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  #16  
Old 04-17-2013, 01:14 AM
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GreenUtah GreenUtah is offline
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Quote:
Originally Posted by Kiril View Post
Well, clearly you are not familiar with CA.
All of California, probably not. But my brother runs out of southern Cal (just north of San Diego) where, according to him in every conversation over the past 15 years, people are not nearly as concerned with their lawns (if they have them) as they are the rest of their landscapes. Yes, the preferred term is to refer to yourself as a gardener there when you are, in reality, doing everything on a property, but as far as actual gardening duties, outside of mowing, there are generally only two types of people that want to do that for homeowners.
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  #17  
Old 04-17-2013, 03:12 AM
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SheltonJMac SheltonJMac is offline
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Location: Trabuco Canyon California
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Thanks guys!
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  #18  
Old 04-17-2013, 06:28 PM
HDLLandscaping HDLLandscaping is offline
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Join Date: Feb 2013
Location: Mansfield MA
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Buy a wagon of some sort you can load with alot of your equipment, depending on the type you get you could put the mower on it as well as gas cans, trimmers and possibly a rack to hold other things.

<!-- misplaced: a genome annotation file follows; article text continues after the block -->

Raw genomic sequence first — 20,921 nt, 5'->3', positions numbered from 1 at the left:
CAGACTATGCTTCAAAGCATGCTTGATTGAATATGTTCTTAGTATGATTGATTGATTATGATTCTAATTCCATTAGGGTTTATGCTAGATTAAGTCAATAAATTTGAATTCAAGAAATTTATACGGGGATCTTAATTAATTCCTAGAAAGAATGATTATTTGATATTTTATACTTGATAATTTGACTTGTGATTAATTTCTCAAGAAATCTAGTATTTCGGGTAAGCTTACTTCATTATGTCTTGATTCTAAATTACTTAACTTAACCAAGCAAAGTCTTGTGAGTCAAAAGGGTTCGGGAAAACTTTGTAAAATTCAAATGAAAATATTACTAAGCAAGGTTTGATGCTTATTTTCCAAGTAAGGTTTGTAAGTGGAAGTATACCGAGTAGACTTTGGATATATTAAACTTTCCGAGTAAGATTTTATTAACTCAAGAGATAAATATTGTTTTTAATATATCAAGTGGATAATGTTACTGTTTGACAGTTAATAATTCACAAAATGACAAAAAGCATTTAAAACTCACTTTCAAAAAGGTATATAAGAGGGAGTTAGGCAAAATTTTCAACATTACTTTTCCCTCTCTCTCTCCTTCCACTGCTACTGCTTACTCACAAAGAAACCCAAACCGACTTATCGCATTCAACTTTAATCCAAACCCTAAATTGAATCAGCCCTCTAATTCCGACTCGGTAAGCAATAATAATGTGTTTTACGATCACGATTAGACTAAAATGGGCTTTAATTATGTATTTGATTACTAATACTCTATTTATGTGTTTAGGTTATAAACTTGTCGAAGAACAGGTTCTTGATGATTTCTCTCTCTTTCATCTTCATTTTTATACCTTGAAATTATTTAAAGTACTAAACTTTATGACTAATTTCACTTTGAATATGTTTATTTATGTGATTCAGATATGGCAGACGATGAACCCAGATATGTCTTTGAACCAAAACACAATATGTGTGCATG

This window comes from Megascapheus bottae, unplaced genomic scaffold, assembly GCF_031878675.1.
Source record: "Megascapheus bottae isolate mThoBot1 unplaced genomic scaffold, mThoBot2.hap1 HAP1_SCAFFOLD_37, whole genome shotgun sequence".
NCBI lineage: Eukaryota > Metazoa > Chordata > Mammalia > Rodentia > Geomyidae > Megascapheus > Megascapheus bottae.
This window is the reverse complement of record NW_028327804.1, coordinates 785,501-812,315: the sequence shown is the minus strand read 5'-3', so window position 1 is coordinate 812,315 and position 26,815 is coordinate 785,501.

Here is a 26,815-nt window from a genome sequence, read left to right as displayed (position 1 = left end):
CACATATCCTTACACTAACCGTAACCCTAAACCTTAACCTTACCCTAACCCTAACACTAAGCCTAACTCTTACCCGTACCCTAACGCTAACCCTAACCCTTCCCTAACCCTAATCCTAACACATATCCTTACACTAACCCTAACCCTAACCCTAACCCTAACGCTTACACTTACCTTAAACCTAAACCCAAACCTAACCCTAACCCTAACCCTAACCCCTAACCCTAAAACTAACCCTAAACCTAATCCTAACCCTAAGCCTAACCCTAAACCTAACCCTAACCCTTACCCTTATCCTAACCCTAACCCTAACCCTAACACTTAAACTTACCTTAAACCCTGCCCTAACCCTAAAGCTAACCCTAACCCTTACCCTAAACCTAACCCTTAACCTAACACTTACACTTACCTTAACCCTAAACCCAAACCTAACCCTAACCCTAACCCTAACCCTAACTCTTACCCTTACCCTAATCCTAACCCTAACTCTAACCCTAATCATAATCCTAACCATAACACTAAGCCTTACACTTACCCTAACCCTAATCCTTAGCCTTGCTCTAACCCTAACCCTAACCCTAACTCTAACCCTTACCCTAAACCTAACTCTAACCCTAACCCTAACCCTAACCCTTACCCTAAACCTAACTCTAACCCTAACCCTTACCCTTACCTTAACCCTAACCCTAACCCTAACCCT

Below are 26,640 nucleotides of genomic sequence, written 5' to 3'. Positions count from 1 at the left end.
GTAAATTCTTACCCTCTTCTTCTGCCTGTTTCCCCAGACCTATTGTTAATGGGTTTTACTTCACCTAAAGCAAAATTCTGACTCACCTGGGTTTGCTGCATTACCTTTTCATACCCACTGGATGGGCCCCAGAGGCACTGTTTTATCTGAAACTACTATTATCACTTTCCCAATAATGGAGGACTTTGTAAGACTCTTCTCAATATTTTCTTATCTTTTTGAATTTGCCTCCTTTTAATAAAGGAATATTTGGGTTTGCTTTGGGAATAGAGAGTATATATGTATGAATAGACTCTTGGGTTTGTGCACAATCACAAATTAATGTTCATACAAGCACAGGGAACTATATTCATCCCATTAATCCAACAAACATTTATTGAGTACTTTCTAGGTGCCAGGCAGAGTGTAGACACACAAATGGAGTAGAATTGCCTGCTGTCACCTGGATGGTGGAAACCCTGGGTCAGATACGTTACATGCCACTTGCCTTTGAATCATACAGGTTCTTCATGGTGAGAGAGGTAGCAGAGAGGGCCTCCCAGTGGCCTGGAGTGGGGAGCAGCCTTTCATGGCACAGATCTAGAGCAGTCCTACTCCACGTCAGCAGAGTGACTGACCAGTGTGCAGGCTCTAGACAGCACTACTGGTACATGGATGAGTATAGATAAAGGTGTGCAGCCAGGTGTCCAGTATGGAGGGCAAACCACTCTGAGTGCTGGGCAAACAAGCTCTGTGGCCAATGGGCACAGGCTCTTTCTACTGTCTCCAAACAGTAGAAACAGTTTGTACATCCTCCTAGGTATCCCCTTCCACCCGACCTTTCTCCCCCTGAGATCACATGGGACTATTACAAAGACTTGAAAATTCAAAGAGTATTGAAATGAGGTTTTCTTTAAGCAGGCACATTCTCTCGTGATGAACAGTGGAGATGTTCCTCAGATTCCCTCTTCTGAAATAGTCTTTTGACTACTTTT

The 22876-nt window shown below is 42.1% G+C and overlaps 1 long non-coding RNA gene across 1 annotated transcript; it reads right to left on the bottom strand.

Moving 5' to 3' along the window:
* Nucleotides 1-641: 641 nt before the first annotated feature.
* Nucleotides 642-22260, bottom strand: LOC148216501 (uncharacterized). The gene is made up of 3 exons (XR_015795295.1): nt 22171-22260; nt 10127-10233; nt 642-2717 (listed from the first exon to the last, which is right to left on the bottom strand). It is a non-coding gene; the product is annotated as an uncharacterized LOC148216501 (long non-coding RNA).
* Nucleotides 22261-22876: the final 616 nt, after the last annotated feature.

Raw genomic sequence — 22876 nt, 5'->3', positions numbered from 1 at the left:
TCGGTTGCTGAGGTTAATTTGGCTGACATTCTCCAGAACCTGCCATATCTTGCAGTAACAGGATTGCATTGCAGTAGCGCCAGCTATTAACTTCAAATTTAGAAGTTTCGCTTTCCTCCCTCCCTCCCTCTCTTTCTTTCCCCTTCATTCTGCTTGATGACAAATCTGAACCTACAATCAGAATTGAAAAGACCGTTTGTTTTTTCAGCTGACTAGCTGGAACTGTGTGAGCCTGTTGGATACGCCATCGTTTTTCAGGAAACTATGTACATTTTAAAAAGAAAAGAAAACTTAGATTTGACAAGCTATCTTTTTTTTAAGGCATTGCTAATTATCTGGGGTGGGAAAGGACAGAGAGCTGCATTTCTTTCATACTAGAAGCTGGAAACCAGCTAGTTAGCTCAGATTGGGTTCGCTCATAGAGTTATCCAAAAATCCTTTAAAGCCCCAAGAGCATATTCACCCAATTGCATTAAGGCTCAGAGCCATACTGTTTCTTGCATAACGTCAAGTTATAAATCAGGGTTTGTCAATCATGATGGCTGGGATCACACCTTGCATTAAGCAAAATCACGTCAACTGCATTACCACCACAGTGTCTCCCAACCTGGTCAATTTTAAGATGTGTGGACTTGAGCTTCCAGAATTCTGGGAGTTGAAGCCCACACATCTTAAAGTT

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  #19  
Old 04-18-2013, 12:57 AM
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SheltonJMac SheltonJMac is offline
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What type of wagon? beecause thats a great idea.
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  #20  
Old 04-21-2013, 12:27 AM
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JaysLawnServices JaysLawnServices is offline
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Location: Gansevoort, NY
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Ok, so here's my $.02, I'm 17 and have been doing this for 5 years or so now. What I've done is just use my parents push mower and get accounts that are close enough for me to walk to. I've also just asked to use their mower and trimmer. You can easily make $200 a week, and in no time you'll have enough for a car. Don't get a car right away though, it isn't essential. Save up for something nice, and something that will last. I've finally saved up enough and I was able to buy a push mower and trailer. Good luck my man. Don't forget to have AMAZING customer service. You need a good reputation and the ability to network to get enough accounts when you start from nothing. Since you also have basically no overhead, charge less to begin with. Get them in the first year and gradually bump it up as overhead and experience increases, basically like a crack dealer. But not...
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2013 Toyota Highlander

A mower
Another mower
A trimmer
A blower
A trailer

17 years old